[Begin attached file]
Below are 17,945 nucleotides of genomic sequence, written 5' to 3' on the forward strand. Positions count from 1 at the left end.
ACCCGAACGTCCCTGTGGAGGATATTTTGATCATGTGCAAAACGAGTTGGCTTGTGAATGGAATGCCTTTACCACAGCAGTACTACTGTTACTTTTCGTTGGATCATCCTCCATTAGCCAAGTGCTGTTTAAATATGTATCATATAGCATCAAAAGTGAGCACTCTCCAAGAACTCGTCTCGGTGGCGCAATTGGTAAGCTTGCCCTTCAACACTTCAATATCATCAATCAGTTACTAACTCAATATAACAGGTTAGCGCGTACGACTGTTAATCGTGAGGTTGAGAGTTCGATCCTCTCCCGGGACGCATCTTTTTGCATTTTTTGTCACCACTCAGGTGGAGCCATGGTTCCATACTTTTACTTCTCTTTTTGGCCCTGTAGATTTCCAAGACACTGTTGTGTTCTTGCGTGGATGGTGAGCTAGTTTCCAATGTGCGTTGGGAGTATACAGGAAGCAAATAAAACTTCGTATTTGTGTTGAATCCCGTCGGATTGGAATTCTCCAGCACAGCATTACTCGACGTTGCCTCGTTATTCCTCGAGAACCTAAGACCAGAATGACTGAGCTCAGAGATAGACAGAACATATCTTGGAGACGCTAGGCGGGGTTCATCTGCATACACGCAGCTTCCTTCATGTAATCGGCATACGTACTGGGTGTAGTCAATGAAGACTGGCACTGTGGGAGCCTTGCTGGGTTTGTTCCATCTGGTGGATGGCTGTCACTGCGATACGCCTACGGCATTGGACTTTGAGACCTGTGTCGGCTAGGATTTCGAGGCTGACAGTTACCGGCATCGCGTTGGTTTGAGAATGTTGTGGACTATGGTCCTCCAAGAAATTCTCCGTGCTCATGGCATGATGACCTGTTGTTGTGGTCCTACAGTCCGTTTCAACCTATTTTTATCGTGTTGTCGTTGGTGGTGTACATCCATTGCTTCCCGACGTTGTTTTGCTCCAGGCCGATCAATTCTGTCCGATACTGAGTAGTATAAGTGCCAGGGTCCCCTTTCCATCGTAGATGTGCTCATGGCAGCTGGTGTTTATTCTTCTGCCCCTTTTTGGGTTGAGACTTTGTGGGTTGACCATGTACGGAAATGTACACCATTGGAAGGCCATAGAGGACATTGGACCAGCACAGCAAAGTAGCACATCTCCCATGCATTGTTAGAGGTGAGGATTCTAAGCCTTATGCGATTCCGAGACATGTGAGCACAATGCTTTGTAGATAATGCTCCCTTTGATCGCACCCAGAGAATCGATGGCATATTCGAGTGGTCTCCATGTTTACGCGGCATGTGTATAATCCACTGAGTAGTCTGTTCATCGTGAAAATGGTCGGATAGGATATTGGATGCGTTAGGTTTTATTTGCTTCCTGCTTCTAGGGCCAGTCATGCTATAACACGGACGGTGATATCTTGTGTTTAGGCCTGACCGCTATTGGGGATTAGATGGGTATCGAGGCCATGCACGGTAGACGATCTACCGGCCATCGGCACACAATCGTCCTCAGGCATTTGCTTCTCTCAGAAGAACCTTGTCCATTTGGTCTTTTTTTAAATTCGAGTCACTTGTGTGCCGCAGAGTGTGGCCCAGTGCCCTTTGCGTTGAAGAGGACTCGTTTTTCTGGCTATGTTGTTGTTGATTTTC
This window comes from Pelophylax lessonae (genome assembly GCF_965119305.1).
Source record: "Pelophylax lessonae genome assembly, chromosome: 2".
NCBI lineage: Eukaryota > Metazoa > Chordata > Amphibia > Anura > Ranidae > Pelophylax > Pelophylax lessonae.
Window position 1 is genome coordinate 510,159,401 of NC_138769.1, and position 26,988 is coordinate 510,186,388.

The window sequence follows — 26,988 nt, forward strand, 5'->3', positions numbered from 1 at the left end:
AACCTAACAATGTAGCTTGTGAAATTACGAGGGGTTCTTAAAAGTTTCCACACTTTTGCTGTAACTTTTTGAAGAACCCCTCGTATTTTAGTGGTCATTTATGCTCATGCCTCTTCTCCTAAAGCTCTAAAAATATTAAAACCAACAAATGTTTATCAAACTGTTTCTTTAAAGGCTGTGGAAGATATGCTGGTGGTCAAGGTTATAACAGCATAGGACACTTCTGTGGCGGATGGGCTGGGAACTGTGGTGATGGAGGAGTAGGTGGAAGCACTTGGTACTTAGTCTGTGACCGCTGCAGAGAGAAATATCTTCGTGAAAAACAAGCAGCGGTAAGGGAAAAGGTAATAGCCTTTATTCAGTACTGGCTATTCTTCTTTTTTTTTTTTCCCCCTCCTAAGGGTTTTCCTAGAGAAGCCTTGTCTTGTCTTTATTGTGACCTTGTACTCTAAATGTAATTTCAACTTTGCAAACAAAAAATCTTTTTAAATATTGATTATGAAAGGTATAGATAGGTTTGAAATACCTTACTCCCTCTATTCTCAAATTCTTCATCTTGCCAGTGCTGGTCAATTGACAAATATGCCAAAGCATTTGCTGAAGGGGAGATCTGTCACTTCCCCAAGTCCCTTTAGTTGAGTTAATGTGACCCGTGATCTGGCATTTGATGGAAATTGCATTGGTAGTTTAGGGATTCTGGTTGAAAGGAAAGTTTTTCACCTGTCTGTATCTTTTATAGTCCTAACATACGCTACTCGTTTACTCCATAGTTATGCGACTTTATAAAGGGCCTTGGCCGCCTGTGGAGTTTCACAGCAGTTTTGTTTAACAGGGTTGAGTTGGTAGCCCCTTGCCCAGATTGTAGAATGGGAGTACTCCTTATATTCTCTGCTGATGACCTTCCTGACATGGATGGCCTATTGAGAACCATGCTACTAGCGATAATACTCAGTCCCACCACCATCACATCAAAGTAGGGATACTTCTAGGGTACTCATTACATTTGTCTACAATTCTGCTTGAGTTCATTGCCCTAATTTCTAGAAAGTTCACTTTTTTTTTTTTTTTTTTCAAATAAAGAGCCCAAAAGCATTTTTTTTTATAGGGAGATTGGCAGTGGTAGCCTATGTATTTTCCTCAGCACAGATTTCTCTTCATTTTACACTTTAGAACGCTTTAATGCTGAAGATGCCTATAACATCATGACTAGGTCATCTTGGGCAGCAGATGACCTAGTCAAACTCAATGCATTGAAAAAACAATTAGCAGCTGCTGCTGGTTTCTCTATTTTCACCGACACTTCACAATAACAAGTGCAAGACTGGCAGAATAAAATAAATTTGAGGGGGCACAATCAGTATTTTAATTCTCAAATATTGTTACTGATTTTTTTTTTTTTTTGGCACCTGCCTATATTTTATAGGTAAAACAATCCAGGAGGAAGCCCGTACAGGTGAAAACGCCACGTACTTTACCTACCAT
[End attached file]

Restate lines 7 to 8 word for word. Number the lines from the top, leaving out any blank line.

The window sequence follows — 26,988 nt, forward strand, 5'->3', positions numbered from 1 at the left end:
AACCTAACAATGTAGCTTGTGAAATTACGAGGGGTTCTTAAAAGTTTCCACACTTTTGCTGTAACTTTTTGAAGAACCCCTCGTATTTTAGTGGTCATTTATGCTCATGCCTCTTCTCCTAAAGCTCTAAAAATATTAAAACCAACAAATGTTTATCAAACTGTTTCTTTAAAGGCTGTGGAAGATATGCTGGTGGTCAAGGTTATAACAGCATAGGACACTTCTGTGGCGGATGGGCTGGGAACTGTGGTGATGGAGGAGTAGGTGGAAGCACTTGGTACTTAGTCTGTGACCGCTGCAGAGAGAAATATCTTCGTGAAAAACAAGCAGCGGTAAGGGAAAAGGTAATAGCCTTTATTCAGTACTGGCTATTCTTCTTTTTTTTTTTTCCCCCTCCTAAGGGTTTTCCTAGAGAAGCCTTGTCTTGTCTTTATTGTGACCTTGTACTCTAAATGTAATTTCAACTTTGCAAACAAAAAATCTTTTTAAATATTGATTATGAAAGGTATAGATAGGTTTGAAATACCTTACTCCCTCTATTCTCAAATTCTTCATCTTGCCAGTGCTGGTCAATTGACAAATATGCCAAAGCATTTGCTGAAGGGGAGATCTGTCACTTCCCCAAGTCCCTTTAGTTGAGTTAATGTGACCCGTGATCTGGCATTTGATGGAAATTGCATTGGTAGTTTAGGGATTCTGGTTGAAAGGAAAGTTTTTCACCTGTCTGTATCTTTTATAGTCCTAACATACGCTACTCGTTTACTCCATAGTTATGCGACTTTATAAAGGGCCTTGGCCGCCTGTGGAGTTTCACAGCAGTTTTGTTTAACAGGGTTGAGTTGGTAGCCCCTTGCCCAGATTGTAGAATGGGAGTACTCCTTATATTCTCTGCTGATGACCTTCCTGACATGGATGGCCTATTGAGAACCATGCTACTAGCGATAATACTCAGTCCCACCACCATCACATCAAAGTAGGGATACTTCTAGGGTACTCATTACATTTGTCTACAATTCTGCTTGAGTTCATTGCCCTAATTTCTAGAAAGTTCACTTTTTTTTTTTTTTTTTTCAAATAAAGAGCCCAAAAGCATTTTTTTTTATAGGGAGATTGGCAGTGGTAGCCTATGTATTTTCCTCAGCACAGATTTCTCTTCATTTTACACTTTAGAACGCTTTAATGCTGAAGATGCCTATAACATCATGACTAGGTCATCTTGGGCAGCAGATGACCTAGTCAAACTCAATGCATTGAAAAAACAATTAGCAGCTGCTGCTGGTTTCTCTATTTTCACCGACACTTCACAATAACAAGTGCAAGACTGGCAGAATAAAATAAATTTGAGGGGGCACAATCAGTATTTTAATTCTCAAATATTGTTACTGATTTTTTTTTTTTTTTGGCACCTGCCTATATTTTATAGGTAAAACAATCCAGGAGGAAGCCCGTACAGGTGAAAACGCCACGTACTTTACCTACCAT